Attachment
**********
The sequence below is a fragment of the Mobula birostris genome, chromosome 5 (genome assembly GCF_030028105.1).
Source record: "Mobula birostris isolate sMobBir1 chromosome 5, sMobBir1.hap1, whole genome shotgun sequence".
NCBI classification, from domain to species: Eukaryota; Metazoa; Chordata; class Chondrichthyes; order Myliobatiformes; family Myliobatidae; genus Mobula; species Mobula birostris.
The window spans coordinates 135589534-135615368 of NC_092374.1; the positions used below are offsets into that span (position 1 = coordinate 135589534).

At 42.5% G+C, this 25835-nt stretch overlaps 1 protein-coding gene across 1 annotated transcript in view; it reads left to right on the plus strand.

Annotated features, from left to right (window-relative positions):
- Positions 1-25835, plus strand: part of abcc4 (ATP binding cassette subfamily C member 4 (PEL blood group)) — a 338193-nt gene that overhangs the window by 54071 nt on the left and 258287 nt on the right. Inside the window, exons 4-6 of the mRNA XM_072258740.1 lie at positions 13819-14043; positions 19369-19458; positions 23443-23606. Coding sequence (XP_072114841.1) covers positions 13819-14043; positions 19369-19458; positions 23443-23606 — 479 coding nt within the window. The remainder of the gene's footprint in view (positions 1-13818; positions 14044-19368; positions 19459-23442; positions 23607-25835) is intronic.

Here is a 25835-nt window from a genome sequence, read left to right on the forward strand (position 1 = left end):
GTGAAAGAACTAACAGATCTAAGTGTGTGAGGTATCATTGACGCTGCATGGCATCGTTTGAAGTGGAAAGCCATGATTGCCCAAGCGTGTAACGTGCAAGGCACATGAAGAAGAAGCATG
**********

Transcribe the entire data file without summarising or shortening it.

The sequence below is a fragment of the Mobula birostris genome, chromosome 5 (genome assembly GCF_030028105.1).
Source record: "Mobula birostris isolate sMobBir1 chromosome 5, sMobBir1.hap1, whole genome shotgun sequence".
NCBI classification, from domain to species: Eukaryota; Metazoa; Chordata; class Chondrichthyes; order Myliobatiformes; family Myliobatidae; genus Mobula; species Mobula birostris.
The window spans coordinates 135589534-135615368 of NC_092374.1; the positions used below are offsets into that span (position 1 = coordinate 135589534).

At 42.5% G+C, this 25835-nt stretch overlaps 1 protein-coding gene across 1 annotated transcript in view; it reads left to right on the plus strand.

Annotated features, from left to right (window-relative positions):
- Positions 1-25835, plus strand: part of abcc4 (ATP binding cassette subfamily C member 4 (PEL blood group)) — a 338193-nt gene that overhangs the window by 54071 nt on the left and 258287 nt on the right. Inside the window, exons 4-6 of the mRNA XM_072258740.1 lie at positions 13819-14043; positions 19369-19458; positions 23443-23606. Coding sequence (XP_072114841.1) covers positions 13819-14043; positions 19369-19458; positions 23443-23606 — 479 coding nt within the window. The remainder of the gene's footprint in view (positions 1-13818; positions 14044-19368; positions 19459-23442; positions 23607-25835) is intronic.

Here is a 25835-nt window from a genome sequence, read left to right on the forward strand (position 1 = left end):
GTGAAAGAACTAACAGATCTAAGTGTGTGAGGTATCATTGACGCTGCATGGCATCGTTTGAAGTGGAAAGCCATGATTGCCCAAGCGTGTAACGTGCAAGGCACATGAAGAAGAAGCATG